Tilt by Pat Foran

Can you put me on tilt? my leaning son asks. He can’t help this leaning, even though he’s seat-belted and secure in this wheelchair he’s been sitting in living in declining in the past dozen years. He can’t grip the chair’s controls he can’t control his grip he doesn’t have a grip not anymore. HisContinue reading “Tilt by Pat Foran”

Miss Patel’s Story Time Assessment Center by Sage Tyrtle

I walk through the snow, wearing my mask towards the Covid-19 Assessment Centre. Taped to the window are yellow construction paper ducks, fluffy clouds. The door is open. Miss Patel says hello and welcome. Are you here for Story Time Saturdays? We’re reading Granny’s Sari. My son waves his hands in the air. YES YES.Continue reading “Miss Patel’s Story Time Assessment Center by Sage Tyrtle”

A BLACK MAMA’S BREATHWORK, OR, THE FIRST TIME I HAD “THE TALK” WITH MY DAUGHTER BY DW MCKINNEY

I (inhaled, then) exhaled pain into my daughter’s hair. It wasn’t my plan. My husband was supposed to be sitting in my place, his legs open, a red plastic chair squeezed between them with our four year-old sitting atop the seat. And while he moisturized and detangled her curly puff ponytail, I was going toContinue reading “A BLACK MAMA’S BREATHWORK, OR, THE FIRST TIME I HAD “THE TALK” WITH MY DAUGHTER BY DW MCKINNEY”

My Mother’s Only Reader by Jillian Luft

The remnants of my mother’s life fit neatly into the corner of a walk-in closet. They’re a modest inventory: five-mini cassettes, thirty-plus photo albums, a jewelry box containing a frustrated tangle of 14 karat gold chains and tennis bracelets, a couple of high school yearbooks, some salvaged Christmas ornaments and snow globes, a slim blackContinue reading “My Mother’s Only Reader by Jillian Luft”

The Knife by Jay Parr

I know by the knife in my pocket that this is when I was in high school. I’m maybe seventeen here. Pocket full of scrounged change—stolen change—I’m out on the dark sidewalks of our crime-ridden neighborhood, seriously jonesing for a cigarette, walking down to Handi Mart before they close because the Save-X is already lockedContinue reading “The Knife by Jay Parr”

Seven Broken Ways by Joe Kapitan

  The fifth broken way a father loves his son is Drawn Line. In this way, a father grabs his son by the shirt collar and shoves him out the door, tells him not to come back. There is shouting. There is this: you can live in your car, your tent, your anger. This isContinue reading “Seven Broken Ways by Joe Kapitan”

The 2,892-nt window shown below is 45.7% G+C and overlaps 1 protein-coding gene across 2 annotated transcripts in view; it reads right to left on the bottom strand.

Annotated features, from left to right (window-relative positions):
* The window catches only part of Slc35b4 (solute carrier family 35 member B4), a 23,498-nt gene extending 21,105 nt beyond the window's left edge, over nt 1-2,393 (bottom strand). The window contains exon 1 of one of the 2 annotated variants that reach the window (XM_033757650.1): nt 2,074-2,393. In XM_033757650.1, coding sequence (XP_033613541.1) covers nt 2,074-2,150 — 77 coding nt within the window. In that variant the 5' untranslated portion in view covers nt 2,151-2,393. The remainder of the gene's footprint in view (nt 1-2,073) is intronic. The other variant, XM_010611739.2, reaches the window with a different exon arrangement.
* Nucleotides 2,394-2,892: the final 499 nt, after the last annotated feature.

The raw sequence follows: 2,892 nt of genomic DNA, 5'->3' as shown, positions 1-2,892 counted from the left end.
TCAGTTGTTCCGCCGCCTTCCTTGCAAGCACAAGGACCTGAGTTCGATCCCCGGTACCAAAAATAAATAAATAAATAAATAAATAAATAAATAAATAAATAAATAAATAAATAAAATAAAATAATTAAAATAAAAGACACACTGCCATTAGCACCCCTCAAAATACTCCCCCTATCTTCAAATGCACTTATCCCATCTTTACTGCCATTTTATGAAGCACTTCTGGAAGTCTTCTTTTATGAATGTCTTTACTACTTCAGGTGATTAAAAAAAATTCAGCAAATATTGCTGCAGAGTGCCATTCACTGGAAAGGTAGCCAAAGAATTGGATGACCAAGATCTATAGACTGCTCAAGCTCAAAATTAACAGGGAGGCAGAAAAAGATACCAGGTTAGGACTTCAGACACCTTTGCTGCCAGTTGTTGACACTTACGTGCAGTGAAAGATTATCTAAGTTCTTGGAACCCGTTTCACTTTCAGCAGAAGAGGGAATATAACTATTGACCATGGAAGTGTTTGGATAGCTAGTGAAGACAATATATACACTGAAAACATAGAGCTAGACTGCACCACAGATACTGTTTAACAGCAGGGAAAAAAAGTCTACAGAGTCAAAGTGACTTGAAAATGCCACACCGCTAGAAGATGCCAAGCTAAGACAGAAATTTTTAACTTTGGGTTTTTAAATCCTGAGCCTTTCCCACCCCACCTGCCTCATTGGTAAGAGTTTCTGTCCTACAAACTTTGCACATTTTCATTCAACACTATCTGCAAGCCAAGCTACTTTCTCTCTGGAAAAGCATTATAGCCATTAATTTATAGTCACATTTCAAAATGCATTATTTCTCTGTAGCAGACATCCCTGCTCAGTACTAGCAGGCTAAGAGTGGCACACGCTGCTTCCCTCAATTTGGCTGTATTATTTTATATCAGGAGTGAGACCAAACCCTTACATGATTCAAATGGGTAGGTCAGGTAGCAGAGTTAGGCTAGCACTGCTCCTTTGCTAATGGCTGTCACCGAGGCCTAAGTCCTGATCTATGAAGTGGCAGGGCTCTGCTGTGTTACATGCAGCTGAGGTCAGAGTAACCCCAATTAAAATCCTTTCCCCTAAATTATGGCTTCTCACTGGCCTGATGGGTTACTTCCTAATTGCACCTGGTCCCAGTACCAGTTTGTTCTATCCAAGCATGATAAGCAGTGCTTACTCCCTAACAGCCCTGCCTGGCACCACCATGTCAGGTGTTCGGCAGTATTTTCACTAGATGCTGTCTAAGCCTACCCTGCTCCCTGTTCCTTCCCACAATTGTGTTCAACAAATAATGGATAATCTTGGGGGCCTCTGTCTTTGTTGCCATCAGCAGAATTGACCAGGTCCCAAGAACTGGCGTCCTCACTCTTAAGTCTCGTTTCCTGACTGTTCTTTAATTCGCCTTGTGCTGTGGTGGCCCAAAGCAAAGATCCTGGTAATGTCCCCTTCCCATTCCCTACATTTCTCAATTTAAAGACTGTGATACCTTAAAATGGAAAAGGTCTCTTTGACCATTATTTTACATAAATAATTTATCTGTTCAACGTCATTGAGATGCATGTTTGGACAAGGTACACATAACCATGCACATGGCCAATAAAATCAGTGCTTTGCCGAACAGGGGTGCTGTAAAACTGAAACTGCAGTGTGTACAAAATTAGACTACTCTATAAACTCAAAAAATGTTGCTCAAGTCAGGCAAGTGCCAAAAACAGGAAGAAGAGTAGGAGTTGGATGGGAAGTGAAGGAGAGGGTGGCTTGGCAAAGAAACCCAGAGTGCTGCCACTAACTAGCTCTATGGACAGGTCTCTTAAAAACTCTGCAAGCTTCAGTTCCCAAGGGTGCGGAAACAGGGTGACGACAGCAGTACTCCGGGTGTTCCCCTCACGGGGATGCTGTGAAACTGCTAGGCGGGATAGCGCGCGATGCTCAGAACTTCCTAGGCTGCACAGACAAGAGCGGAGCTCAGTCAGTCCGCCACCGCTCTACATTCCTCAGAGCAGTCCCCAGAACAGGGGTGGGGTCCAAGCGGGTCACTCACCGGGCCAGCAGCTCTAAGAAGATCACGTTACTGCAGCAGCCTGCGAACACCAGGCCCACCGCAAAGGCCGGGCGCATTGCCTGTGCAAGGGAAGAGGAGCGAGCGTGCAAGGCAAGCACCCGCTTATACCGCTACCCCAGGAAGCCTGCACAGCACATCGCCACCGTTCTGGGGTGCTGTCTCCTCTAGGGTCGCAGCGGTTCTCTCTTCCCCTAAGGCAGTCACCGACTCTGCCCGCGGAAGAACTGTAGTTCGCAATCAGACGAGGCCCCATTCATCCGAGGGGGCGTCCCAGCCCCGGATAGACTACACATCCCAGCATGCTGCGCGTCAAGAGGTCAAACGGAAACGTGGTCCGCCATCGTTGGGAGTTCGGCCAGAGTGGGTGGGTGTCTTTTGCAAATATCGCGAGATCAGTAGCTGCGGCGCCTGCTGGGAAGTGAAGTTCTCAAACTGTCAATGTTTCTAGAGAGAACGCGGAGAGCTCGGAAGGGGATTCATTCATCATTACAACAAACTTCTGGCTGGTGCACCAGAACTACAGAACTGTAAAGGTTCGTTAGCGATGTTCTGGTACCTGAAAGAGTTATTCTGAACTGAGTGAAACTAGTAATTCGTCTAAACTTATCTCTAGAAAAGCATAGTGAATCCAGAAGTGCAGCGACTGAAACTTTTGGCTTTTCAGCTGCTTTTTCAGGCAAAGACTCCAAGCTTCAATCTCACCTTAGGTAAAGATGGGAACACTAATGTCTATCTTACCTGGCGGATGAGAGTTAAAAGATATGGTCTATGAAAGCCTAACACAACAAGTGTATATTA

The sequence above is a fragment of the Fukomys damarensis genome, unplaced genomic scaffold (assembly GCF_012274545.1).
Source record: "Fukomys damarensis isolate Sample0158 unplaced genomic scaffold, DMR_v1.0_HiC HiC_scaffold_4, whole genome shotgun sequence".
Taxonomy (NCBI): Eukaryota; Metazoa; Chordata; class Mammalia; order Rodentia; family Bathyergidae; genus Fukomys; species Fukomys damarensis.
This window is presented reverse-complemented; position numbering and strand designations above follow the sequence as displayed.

Two Micros by Kathryn Silver-Hajo

All’s Well Considering she was approaching 100, she was doing fine. She still planned dinner with her daughters most days, even put on a few pounds. She enjoyed having a cup of coffee with the neighbors at 4:00 every afternoon, nodding when they spoke of a son getting engaged or how expensive cherries were atContinue reading “Two Micros by Kathryn Silver-Hajo”

For Carrie By Sheree Shatsky

I look directly into the camera. I’m focused. Generations of family gather on the front steps of Rich Valley Presbyterian after visiting the gravesite of our Carrie, who passed of Spanish flu back in 1918, pregnant with twins. Her eyes were Viking blue like mine, like her son, my grandfather. We can only imagine whatContinue reading “For Carrie By Sheree Shatsky”

School Girl’s Puzzle by Rachel Laverdiere

Rachel talks about the how and why of her fascinating piece: I love experimental forms of writing because the slight remove allows me to express truths I’m afraid to admit. I am fascinated with patchwork narratives—how stitching together fragmented experiences creates a tapestry. “School Girl Puzzle” is the second of a series of “quilted” essaysContinue reading “School Girl’s Puzzle by Rachel Laverdiere”

Lost and Found by Jamie Etheridge

1. In New York City, inside Central Park on the path through the woods, you dropped my hand and didn’t pick it up again. Later you never called and I forgot your name, lost your number when I changed phones, apartments, states. 2. On the subway, the seat next to me was empty and thenContinue reading “Lost and Found by Jamie Etheridge”